[openstack-dev] [Heat] rough draft of Heat autoscaling API

Zane Bitter zbitter at redhat.com
Mon Nov 18 11:57:10 UTC 2013

On 16/11/13 11:15, Angus Salkeld wrote:
> On 15/11/13 08:46 -0600, Christopher Armstrong wrote:
>> On Fri, Nov 15, 2013 at 3:57 AM, Zane Bitter <zbitter at redhat.com> wrote:
>>> On 15/11/13 02:48, Christopher Armstrong wrote:
>>>> On Thu, Nov 14, 2013 at 5:40 PM, Angus Salkeld <asalkeld at redhat.com
>>>> <mailto:asalkeld at redhat.com>> wrote:
>>>>     On 14/11/13 10:19 -0600, Christopher Armstrong wrote:
>>>>         http://docs.heatautoscale.__apiary.io/
>>>>         <http://docs.heatautoscale.apiary.io/>
>>>>         I've thrown together a rough sketch of the proposed API for
>>>>         autoscaling.
>>>>         It's written in API-Blueprint format (which is a simple subset
>>>>         of Markdown)
>>>>         and provides schemas for inputs and outputs using JSON-Schema.
>>>>         The source
>>>>         document is currently at
>>>>         https://github.com/radix/heat/__raw/as-api-spike/
>>>> autoscaling.__apibp
>>>> <https://github.com/radix/heat/raw/as-api-spike/autoscaling.apibp
>>>> >
>>>>         Things we still need to figure out:
>>>>         - how to scope projects/domains. put them in the URL? get them
>>>>         from the
>>>>         token?
>>>>         - how webhooks are done (though this shouldn't affect the API
>>>>         too much;
>>>>         they're basically just opaque)
>>>>         Please read and comment :)
>>>>     Hi Chistopher
>>>>     In the group create object you have 'resources'.
>>>>     Can you explain what you expect in there? I thought we talked at
>>>>     summit about have a unit of scaling as a nested stack.
>>>>     The thinking here was:
>>>>     - this makes the new config stuff easier to scale (config get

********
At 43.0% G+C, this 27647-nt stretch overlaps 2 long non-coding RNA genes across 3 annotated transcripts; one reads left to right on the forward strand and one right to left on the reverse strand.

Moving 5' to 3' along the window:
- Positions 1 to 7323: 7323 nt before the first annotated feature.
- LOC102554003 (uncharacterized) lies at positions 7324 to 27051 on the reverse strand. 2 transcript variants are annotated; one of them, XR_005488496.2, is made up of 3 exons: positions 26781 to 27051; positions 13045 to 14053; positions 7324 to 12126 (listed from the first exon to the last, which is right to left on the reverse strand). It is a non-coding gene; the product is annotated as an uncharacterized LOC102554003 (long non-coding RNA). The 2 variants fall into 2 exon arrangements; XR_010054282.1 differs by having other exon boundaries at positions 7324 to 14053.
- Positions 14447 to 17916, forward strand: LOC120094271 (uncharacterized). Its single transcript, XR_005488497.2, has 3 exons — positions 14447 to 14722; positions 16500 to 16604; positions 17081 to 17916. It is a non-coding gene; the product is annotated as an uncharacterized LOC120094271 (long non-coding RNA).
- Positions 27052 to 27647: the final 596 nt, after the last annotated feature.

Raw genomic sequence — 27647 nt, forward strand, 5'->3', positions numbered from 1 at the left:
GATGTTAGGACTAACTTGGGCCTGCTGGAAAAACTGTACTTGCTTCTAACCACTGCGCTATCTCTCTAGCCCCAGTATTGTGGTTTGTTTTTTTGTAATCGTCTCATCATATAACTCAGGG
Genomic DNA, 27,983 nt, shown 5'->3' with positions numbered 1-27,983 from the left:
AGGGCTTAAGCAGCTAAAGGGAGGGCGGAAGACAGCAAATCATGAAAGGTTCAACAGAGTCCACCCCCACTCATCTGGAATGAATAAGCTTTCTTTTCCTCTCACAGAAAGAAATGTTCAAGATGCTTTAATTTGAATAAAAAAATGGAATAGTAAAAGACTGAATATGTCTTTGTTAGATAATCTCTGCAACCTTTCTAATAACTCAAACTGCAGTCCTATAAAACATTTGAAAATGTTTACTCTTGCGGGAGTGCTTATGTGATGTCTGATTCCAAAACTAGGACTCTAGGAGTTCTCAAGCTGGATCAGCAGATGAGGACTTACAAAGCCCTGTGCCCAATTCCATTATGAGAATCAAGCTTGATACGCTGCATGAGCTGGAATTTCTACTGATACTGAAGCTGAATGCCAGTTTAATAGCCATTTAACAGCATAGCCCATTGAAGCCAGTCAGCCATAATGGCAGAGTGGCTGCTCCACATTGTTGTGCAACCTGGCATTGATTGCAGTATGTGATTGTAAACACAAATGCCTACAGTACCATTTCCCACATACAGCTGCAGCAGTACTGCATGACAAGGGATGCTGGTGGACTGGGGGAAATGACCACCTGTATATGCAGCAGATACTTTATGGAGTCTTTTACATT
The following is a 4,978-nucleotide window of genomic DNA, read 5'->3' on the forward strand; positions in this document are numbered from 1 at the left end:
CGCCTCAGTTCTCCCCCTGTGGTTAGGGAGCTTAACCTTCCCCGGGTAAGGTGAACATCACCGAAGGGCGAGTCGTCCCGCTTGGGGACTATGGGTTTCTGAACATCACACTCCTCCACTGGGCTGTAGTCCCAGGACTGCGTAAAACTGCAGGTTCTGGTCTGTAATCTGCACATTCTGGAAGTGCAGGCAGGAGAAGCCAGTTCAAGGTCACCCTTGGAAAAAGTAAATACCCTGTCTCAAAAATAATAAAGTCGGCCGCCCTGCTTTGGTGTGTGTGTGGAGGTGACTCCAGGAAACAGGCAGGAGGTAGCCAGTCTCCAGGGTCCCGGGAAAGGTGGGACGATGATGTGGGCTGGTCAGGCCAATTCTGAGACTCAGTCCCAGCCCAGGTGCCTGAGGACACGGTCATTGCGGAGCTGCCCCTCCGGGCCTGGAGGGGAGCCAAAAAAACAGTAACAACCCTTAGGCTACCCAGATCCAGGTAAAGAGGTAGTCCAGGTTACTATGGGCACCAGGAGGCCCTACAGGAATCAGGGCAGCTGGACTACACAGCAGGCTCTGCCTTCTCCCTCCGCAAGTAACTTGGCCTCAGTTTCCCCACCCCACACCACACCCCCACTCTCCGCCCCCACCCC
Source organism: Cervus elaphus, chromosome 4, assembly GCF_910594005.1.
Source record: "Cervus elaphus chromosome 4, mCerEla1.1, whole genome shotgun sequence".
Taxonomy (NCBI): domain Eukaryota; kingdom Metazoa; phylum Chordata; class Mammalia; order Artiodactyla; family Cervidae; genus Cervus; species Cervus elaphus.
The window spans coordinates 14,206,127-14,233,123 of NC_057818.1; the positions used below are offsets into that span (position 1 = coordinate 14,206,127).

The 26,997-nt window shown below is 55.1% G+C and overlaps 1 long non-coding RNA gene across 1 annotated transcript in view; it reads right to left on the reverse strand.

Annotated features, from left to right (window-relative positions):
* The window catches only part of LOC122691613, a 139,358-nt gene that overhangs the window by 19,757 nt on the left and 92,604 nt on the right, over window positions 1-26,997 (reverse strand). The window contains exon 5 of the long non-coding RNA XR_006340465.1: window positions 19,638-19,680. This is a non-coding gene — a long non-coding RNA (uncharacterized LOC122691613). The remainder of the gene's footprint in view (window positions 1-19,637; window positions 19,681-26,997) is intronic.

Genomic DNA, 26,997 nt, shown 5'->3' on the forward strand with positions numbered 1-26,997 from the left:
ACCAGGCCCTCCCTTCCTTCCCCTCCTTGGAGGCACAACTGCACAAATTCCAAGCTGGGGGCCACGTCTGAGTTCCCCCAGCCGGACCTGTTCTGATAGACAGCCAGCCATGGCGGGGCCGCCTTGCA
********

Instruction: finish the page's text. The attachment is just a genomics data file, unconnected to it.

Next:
>>>> applied
>>>>     Â  per scaling stack)
>>>>     - you can potentially place notification resources in the scaling
>>>>     Â  stack (think marconi message resource - on-create it sends a
>>>>     Â  message)
>>>>     - no need for a launchconfig
>>>>     - you can place a LoadbalancerMember resource in the scaling stack
>>>>     Â  that triggers the loadbalancer to add/remove it from the lb.
>>>>     I guess what I am saying is I'd expect an api to a nested stack.
>>>> Well, what I'm thinking now is that instead of "resources" (a
>>>> mapping of
>>>> resources), just have "resource", which can be the template definition
>>>> for a single resource. This would then allow the user to specify a
>>>> Stack
>>>> resource if they want to provide multiple resources. How does that
>>>> sound?
>>> My thought was this (digging into the implementation here a bit):
>>> - Basically, the autoscaling code works as it does now: creates a
>>> template
>>> containing OS::Nova::Server resources (changed from AWS::EC2::Instance),
>>> with the properties obtained from the LaunchConfig, and creates a
>>> stack in
>>> Heat.
>>> - LaunchConfig can now contain any properties you like (I'm not 100%
>>> sure
>>> about this one*).
>>> - The user optionally supplies a template. If the template is
>>> supplied, it
>>> is passed to Heat and set in the environment as the provider for the
>>> OS::Nova::Server resource.
>> I don't like the idea of binding to OS::Nova::Server specifically for
>> autoscaling. I'd rather have the ability to scale *any* resource,
>> including
>> nested stacks or custom resources. It seems like jumping through hoops to
> big +1 here, autoscaling should not even know what it is scaling, just
> some resource. solum might want to scale all sorts of non-server
> resources (and other users).

I'm surprised by the negative reaction to what I suggested, which is a 
completely standard use of provider templates. Allowing a user-defined 
stack of resources to stand in for an unrelated resource type is the 
entire point of providers. Everyone says that it's a great feature, but 
if you try to use it for something they call it a "hack". Strange.

So, allow me to make a slight modification to my proposal:

- The autoscaling service manages a template containing 
OS::Heat::ScaledResource resources. This is an imaginary resource type 
that is not backed by a plugin in Heat.